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Unbelievable Finesse: Exploring The 4 Hoysala Art Temples Of Channarayapattana, Karnataka

Hoysala architecture is a distinctive style of temple architecture that flourished in the region of Karnataka, India. During the 11thand 14th centuries, the rulers of Hoysala dynasty gave importance to art and architecture, especially for the temples. These temples are adorned with intricate and ornate designs, and exquisite carvings depicting various deities that narrate mythological tales preserving the heritage.

4 Significant Temples And Basadi Of Hoysala Art In Channarayapattana

Channakeshava Temple

Channarayapatna, now an important place in Hassan district, is the taluk headquarters. It is surrounded by many historical places like Nuggehalli, Shravanabelagola etc. The place was earlier known as Kolathur. The present name may have come from a Vijayanagara official named Channaraya. It was an important agrahara during the Hoysala period and was known as Amritanathapura. The Hoysala general Amritayya built the Amriteshwara and Channakeshava temples here. Though the Channakeshava temple is built of sandstone, it does not have any sculptural splendour like other Hoysala temples.

The temple was developed during the vijayanagara period. Like other temples, there is a stone peak, garbhagriha, navaranga and mukhamantapa. There are round pillars in the porch. There are designs in the vitana in Navaranga. An inverted conch is seen in Vitana. There is a padma-shaped panel on the roof of Sukanasi. The pillars of the Navaranga are bell-shaped.

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Channakeshava temple in channarayapattana

Shantinatha Basadi

Jinanathapura is situated at a distance behind Chandragiri. Among the Hoysala Basadi, the Shantinatha Basadi, which is popular in the village, was built in the 12th century. Although it was not built directly by the Hoysala kings, the inscription mentions that Gangaraja, the general of Vishnuvardhana, built a city with a connection to the theertha of Belagola and named it Jinanathapura. Rechana Dandanayaka was in the service of Veeraballala II. He had the title of Vasudhaika Bandhavya. He contributed greatly to the development of Jinanathapuram. There are 68 beautiful sculptures in the multi-angled basadi here.

These are said to have been built by calling the sculptors of the Belur temple. The basadi is built on jagati, which follows the outer shape of the taladesign and has garbhagriha, sukanasi and navaranga. There must have been an equally beautiful tower on top of the sanctum sanctorum of this beautiful basadi. But now there is no trace of it. Although the plane is square in shape, the outer wall is cut into several faces so that these faces are protruding or inward. There is a semi-mandapa between the half-arches on the protruding faces. There are 5-storey semi-towers on top of it. There are idols of Jina or Yaksha Yakshis in the mandapas. Among the inverted faces are the half-tower on the half-gamba, on it are the kirtimukha, on which are the coils of the creepers that have fallen from the two fangs of the kirtimukha. In front of the semi-gamba is a sculpture.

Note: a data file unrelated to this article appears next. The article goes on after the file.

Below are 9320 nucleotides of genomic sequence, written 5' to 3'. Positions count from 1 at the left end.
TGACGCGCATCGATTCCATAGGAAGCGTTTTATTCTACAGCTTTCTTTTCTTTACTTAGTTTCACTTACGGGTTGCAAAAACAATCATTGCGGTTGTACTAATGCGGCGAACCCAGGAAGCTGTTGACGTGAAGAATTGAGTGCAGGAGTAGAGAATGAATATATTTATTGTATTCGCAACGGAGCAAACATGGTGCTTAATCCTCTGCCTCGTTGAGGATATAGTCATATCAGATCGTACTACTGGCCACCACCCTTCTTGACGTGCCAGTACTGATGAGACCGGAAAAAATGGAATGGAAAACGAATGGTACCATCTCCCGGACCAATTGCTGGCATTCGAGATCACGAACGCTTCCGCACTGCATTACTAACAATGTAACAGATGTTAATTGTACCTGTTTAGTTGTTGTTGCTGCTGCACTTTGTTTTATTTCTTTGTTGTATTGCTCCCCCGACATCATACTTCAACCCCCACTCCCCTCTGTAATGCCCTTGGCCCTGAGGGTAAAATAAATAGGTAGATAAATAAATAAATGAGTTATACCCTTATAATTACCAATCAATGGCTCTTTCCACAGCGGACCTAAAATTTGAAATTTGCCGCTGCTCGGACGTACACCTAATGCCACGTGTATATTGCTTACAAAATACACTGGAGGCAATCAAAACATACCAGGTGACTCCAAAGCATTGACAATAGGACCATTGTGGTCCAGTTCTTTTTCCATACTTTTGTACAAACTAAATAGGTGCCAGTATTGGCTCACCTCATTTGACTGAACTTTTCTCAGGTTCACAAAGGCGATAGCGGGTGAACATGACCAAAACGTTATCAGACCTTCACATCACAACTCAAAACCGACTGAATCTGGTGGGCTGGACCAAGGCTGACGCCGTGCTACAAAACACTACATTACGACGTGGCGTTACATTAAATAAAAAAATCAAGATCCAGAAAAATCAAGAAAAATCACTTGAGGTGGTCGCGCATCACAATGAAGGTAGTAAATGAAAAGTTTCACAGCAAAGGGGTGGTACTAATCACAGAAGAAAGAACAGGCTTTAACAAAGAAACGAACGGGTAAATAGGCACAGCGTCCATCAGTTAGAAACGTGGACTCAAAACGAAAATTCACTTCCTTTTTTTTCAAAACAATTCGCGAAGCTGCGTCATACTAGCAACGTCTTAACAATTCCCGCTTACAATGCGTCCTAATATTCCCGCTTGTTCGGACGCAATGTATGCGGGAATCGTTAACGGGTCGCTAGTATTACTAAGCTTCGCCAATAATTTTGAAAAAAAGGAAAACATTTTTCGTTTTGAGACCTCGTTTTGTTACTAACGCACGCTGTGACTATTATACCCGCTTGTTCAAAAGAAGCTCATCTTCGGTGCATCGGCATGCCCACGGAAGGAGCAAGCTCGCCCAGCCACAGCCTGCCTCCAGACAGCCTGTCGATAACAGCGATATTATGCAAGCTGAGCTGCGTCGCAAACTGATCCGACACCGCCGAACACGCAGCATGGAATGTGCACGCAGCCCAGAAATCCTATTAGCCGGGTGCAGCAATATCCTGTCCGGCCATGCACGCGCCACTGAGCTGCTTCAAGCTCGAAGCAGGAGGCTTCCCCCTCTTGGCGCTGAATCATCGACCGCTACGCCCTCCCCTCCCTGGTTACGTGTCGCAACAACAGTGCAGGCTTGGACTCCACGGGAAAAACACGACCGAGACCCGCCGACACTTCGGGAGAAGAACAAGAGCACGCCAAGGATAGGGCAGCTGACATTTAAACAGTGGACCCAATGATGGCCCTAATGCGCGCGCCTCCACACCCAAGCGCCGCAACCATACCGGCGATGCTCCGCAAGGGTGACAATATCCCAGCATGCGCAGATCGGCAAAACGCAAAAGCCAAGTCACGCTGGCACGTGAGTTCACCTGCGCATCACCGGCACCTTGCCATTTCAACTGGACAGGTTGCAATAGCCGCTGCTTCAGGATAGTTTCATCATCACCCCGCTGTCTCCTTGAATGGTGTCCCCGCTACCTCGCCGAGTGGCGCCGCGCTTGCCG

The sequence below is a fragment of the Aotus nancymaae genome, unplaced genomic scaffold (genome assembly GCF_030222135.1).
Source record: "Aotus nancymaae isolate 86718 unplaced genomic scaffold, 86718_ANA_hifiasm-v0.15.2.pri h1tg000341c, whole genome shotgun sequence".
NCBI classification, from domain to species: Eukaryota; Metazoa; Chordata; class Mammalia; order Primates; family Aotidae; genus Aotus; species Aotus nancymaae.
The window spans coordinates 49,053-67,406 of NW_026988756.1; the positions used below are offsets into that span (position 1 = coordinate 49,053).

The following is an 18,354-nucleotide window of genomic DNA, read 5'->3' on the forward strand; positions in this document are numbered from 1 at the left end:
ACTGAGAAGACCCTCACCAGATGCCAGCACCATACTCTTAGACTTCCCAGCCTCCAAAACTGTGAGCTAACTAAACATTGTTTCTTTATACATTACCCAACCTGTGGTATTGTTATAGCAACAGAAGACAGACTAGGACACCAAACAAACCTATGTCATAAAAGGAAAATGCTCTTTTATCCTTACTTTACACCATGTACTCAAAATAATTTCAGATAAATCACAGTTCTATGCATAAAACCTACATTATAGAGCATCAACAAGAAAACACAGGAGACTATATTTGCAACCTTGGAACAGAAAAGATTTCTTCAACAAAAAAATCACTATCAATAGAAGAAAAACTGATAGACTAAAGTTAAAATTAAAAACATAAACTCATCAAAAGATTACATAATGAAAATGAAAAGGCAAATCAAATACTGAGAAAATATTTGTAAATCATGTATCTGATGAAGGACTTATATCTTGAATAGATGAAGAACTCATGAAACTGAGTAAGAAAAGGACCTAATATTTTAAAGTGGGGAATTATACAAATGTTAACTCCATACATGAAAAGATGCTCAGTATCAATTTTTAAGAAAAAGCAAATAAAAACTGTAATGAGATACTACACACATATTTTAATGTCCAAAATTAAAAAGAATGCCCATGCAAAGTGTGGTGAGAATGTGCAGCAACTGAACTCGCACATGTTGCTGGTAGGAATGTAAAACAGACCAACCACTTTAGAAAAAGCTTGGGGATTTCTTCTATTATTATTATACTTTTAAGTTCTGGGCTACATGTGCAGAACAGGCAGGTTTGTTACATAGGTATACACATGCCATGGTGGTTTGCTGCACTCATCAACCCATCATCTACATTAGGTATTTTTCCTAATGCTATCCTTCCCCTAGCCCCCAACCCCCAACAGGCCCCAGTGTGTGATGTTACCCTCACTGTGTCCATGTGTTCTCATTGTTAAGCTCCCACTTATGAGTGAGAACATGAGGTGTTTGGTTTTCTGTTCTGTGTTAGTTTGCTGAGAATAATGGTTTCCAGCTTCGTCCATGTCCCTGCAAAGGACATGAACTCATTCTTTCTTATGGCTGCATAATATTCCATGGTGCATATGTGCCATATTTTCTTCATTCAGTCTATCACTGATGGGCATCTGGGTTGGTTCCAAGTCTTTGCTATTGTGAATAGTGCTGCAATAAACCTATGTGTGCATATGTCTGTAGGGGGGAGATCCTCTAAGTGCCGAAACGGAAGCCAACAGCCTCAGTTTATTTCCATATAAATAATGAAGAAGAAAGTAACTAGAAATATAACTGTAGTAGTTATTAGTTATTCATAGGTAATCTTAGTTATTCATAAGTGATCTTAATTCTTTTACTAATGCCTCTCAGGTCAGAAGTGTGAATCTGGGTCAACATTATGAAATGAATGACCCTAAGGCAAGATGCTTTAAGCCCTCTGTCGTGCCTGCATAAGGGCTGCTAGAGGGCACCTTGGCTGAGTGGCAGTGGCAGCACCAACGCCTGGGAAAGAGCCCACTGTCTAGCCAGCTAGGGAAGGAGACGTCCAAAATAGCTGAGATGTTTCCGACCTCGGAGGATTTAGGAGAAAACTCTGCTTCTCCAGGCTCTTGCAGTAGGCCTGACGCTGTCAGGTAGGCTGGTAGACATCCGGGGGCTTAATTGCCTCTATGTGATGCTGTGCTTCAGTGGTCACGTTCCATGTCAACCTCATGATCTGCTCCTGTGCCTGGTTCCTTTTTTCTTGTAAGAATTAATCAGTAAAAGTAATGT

On either side of the semi-mandapa in the middle of the wall in each direction, beneath the latavitanas, you can see men and women, yaksha yakshis, yaksha yakshis, saraswati, brahma, mohini, manmatha, etc., in various postures. Some of the dance poses are captivating. Here you can see the image of a dancer in a half-bent tripose with a bandage on his leg, walking to the rhythm of his neighbours’ rhythms. The hairstyle found in the sculptures is worth studying. The specialty here is the vines that are drawn on the vithanas as if they were coiled between the half-domes and spread up in waves. These are rarely depicted in Hoysala sculpture, so delicately and delicately that they are.

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Shantinatha basadi in channarayapattana

The Bhandari Basadi